However, the letter also says that “there is no easy way out of the existing situation” and warns that if the EU was to take investor protection off the table, “The United States could make us pay for it in the negotiations.”  Such a move would also be detrimental in the long-term to future trade negotiations involving foreign investment and ISDS with other countries such as China, the letter goes on to note.

Proponents of the ISDS, such as Kurt Lauk, president of the Economic Council, a business-based advisory group to Angela Merkel’s conservative Christian Democratic Party, reacted sharply to the news that investor protections might possibly be omitted from TTIP, peremptorily blasting Malmström for “capitulating” to the “unfounded hysteria of the anti-TTIP campaign” rather than “explaining to citizens why a good investment protection agreement is necessary.”


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While the World Trade Organization’s landmark Trade Facilitation Agreement (TFA) agreed to at the Bali conference in 2013 struggles to be finalized amid disputes over global trade rules pertaining to food security, the United Nations Conference on Trade Development (UNCTAD) is aiming to launch a new Trade Facilitation web portal to provide companies with easy access to trade procedures in all parts of the world.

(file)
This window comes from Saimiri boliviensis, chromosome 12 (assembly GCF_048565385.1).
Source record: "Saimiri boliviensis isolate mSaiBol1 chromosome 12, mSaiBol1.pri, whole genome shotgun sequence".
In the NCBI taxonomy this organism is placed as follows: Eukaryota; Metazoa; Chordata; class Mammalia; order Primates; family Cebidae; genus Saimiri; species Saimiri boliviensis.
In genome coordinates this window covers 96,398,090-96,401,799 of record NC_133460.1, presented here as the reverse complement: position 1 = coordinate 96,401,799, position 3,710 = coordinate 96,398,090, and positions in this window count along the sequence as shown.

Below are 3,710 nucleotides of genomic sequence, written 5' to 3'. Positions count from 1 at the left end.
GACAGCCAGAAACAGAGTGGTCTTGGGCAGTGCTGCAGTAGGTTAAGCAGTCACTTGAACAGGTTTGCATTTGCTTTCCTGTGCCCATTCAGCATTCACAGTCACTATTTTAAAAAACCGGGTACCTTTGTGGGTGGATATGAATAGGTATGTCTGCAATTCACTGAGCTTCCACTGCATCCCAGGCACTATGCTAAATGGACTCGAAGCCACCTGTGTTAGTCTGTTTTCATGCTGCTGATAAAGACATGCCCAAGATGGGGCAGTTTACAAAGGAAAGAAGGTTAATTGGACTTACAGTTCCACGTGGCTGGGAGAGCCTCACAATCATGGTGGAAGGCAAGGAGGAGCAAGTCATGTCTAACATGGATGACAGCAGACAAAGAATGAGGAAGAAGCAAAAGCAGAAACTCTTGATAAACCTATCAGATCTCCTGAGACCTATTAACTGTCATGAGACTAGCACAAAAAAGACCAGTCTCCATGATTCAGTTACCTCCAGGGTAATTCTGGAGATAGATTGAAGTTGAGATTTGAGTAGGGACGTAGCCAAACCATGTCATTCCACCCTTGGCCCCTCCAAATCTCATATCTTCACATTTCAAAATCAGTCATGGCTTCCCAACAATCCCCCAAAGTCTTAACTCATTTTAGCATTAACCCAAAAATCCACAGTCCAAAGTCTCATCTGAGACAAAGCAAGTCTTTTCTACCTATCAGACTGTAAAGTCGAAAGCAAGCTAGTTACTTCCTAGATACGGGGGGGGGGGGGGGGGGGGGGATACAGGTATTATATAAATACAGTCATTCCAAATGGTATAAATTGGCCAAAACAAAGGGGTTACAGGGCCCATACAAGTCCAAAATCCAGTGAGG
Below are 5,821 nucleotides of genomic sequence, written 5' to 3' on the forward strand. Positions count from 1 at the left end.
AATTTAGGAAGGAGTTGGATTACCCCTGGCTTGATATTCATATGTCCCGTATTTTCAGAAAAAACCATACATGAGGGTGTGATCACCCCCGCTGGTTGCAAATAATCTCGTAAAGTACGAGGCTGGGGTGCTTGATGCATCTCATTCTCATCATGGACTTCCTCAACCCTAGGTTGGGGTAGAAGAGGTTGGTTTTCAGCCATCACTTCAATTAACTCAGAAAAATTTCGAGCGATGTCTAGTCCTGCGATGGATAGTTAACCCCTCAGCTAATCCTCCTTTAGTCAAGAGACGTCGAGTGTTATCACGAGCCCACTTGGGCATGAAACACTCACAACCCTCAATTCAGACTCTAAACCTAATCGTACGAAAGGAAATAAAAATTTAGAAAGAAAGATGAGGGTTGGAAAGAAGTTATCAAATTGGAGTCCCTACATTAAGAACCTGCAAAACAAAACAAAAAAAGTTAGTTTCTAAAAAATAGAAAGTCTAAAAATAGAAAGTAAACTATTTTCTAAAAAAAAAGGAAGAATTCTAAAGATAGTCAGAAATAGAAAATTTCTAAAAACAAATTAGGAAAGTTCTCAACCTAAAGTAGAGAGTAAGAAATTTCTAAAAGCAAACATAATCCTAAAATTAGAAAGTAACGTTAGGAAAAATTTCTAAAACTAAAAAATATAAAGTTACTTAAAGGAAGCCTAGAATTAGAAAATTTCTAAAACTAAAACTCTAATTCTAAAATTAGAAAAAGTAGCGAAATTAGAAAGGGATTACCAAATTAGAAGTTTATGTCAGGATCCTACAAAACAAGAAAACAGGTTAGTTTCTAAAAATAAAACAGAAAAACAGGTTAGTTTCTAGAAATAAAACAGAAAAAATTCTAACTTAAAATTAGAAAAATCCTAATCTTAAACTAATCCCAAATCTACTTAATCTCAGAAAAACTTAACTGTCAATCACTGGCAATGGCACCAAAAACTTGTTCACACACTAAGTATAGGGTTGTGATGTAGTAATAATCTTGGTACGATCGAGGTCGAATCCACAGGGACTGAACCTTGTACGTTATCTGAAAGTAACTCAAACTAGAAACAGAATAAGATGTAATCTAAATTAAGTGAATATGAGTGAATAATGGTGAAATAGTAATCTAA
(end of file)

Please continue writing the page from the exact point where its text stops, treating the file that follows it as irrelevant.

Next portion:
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The UN body that works on development issues related to international trade is looking to build on its existing Global Enterprise Registration (GER) index to promote best practices in simplifying procedures in registering a business, a crucial factor for economic prosperity.

“New firm formation is the primary driver of long-term economic growth – as well as innovation and wealth creation in all types of economies,” says Jonathan Ortmans, a trade policy advisor and Senior Fellow at the Kauffman Foundation. “As entrepreneurial ecosystems develop around the world, it will be those that simplify the process for entrepreneurs to start and scale their enterprises that are the most successful.”

The new trade facilitation portal “would probably significantly accelerate the simplification of trade procedures and the application of the WTO Bali agreement on Trade Facilitation,” Frank Grozel, Coordinator, Business Facilitation Programme, UNCTAD, told The Dollar Business, a trade publication based in India. “The peer pressure might bring governments to radically simplify their business registration procedures. They will be able to see on the GER site what the best practices are and then replicate those easily.”